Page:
The Psychology behind Freedom

The Psychology behind Freedom

Symbol of freedom

The ability to make choices without the fear of repercussions. A state where a person doesn’t feel shackled by the customs of life. He who is free from diabolical emotional clusters. Freedom can also be looked at ‘choosing to live’, rather than ‘having to live’. We are as free as we choose to be. It is our intrinsic right and the ability to act, think, write and speak without the fear of coercion. Daniel L Boorstin, an American historian rightly said, “Freedom means the opportunity to be what we never thought we would be”. In the most spartan terms, freedom gives us the opportunity to become something unanticipated from what we originally imagined for ourselves.

For example, Imagine a teenager who, as a child, dreamed of becoming a chef because his family owned a restaurant. In a free society, a young man may develop a passion for astronomy and decide to become an astronaut, against his family’s customs. Freedom here is an opportunity for young people to be unexpected and break the stereotype of being a chef.

Significance of Freedom in Human Psychology

The psychology of freedom investigates the sort of mind required for such freedom of action. It aims to understand what talents and mental states we require to be free to behave differently than we do now. It focuses on the sort of will that a free agent must have. By will, I mean the capacity to predict how we will act via decision-making, resulting in an intention regarding the activities we will perform.

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When a person is given the freedom to choose, anxiety is generated on autopilot, which leads to a rattled choice. Giving in to your froward desires will make you move away from the struggles that legitimacy of yourself demands. As a consequence, you’ll end up on a path of despise, of who you’ve become. That is, if you do not know how to operate the steering wheel of free will, you will end up in the pit of anguish. The linkage between freedom of free will and mental wellness may exist because they place more impulsion on a person’s will.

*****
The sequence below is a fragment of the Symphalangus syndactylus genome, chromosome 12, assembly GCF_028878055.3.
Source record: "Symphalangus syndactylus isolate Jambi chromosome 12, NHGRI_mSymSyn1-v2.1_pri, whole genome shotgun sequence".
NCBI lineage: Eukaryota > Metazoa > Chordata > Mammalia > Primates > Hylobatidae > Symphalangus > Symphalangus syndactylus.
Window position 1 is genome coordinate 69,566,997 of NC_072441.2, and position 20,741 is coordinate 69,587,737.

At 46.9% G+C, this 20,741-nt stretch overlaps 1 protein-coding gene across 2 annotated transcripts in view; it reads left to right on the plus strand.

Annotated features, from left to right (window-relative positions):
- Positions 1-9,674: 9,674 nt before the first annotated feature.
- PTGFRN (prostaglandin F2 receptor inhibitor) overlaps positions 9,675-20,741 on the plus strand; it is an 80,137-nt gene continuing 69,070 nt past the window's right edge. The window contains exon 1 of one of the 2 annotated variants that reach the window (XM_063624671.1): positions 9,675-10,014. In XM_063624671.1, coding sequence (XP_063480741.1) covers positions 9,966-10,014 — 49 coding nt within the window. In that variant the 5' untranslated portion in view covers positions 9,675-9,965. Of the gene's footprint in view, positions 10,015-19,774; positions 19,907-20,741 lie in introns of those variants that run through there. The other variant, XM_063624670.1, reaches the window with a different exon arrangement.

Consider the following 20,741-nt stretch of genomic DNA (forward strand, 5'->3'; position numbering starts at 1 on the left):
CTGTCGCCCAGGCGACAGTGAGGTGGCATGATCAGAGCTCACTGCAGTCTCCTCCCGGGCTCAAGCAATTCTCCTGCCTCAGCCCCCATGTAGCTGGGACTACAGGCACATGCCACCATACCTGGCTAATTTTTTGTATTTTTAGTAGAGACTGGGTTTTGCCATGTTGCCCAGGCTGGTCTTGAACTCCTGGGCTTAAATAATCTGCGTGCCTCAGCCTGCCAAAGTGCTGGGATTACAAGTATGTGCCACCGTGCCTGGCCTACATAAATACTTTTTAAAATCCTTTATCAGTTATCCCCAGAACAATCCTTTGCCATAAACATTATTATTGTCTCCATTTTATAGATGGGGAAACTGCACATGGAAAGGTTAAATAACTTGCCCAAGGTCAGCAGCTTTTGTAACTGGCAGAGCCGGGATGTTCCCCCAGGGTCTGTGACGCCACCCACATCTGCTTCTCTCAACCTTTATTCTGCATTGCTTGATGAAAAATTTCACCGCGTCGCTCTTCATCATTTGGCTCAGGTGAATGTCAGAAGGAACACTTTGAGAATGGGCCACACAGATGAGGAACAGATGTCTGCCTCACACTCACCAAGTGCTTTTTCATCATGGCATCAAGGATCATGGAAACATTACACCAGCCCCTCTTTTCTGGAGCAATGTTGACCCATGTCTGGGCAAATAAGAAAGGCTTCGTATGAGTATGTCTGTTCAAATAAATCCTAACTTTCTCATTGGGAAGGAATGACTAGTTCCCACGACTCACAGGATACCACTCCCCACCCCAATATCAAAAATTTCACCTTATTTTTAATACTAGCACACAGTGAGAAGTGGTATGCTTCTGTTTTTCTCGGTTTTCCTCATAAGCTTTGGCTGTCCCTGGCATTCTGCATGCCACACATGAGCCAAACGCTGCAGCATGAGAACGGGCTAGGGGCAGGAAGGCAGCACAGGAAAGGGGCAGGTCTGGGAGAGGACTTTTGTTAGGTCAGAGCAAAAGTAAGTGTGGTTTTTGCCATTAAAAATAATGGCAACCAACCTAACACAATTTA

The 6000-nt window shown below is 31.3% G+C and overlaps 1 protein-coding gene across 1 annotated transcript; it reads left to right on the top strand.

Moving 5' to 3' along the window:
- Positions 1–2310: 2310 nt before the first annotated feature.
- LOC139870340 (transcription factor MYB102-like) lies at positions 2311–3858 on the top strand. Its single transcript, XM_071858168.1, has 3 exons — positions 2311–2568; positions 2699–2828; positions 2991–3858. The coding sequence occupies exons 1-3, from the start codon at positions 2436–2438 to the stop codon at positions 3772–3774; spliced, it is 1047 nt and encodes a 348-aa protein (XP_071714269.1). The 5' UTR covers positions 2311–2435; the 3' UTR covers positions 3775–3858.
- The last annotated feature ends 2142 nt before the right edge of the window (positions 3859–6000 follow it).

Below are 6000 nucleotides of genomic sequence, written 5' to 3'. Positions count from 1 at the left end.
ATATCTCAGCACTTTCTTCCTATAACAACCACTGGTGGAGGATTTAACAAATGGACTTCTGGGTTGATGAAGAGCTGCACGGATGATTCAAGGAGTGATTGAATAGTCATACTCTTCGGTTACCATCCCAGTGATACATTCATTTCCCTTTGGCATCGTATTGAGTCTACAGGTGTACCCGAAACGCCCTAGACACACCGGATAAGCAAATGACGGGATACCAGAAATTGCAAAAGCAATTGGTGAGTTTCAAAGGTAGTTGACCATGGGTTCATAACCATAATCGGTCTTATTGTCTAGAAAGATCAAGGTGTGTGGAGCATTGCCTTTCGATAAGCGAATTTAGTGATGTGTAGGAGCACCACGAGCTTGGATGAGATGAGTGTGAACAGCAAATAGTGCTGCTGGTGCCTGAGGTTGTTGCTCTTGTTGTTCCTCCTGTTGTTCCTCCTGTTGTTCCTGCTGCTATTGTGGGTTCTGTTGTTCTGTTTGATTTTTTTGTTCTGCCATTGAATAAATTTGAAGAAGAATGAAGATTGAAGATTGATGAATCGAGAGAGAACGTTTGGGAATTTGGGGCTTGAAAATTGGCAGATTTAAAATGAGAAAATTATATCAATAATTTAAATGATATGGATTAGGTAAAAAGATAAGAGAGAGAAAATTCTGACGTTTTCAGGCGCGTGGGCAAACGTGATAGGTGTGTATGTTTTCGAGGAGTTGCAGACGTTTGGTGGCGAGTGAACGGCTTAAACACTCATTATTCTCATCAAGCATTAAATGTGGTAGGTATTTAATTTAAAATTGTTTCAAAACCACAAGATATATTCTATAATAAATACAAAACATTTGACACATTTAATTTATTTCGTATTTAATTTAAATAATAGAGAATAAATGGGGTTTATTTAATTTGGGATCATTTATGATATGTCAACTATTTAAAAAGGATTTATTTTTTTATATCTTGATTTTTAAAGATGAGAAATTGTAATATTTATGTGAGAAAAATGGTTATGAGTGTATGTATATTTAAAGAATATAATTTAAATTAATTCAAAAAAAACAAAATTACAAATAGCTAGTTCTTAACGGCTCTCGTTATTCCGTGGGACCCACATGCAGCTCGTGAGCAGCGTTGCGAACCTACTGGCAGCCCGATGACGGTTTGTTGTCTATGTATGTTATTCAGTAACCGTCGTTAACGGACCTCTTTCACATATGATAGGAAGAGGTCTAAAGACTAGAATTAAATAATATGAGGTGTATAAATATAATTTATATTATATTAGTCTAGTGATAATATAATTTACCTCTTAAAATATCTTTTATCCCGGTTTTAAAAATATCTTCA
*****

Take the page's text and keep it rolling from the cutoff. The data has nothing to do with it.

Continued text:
When individuals voluntarily make choices and decisions that are aligned with their values and morals, they will experience intrinsic motivation, wholeness, and improved psychological well-being.

Conflict Between Personal Values and Professional Demands:

The cognitive dissonance theory, developed by Leon Festinger in 1957 advocates that, when individuals hold on to conflicting inner beliefs/attitude, they experience discrepancy or dissonance. Conceptualize a person who strongly values independence and personal freedom. They believe that every single human should possess the right to make their own choices and live their lives in accordance to their fondness. Nonetheless, due to workplace demands, the person finds themselves in a gig, which requires stringent adherence to their regulations, limiting personal autonomy.

In this conception, cognitive dissonance occurs when there is a conflict between the person’s values and their job position.

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The Paradox of Choice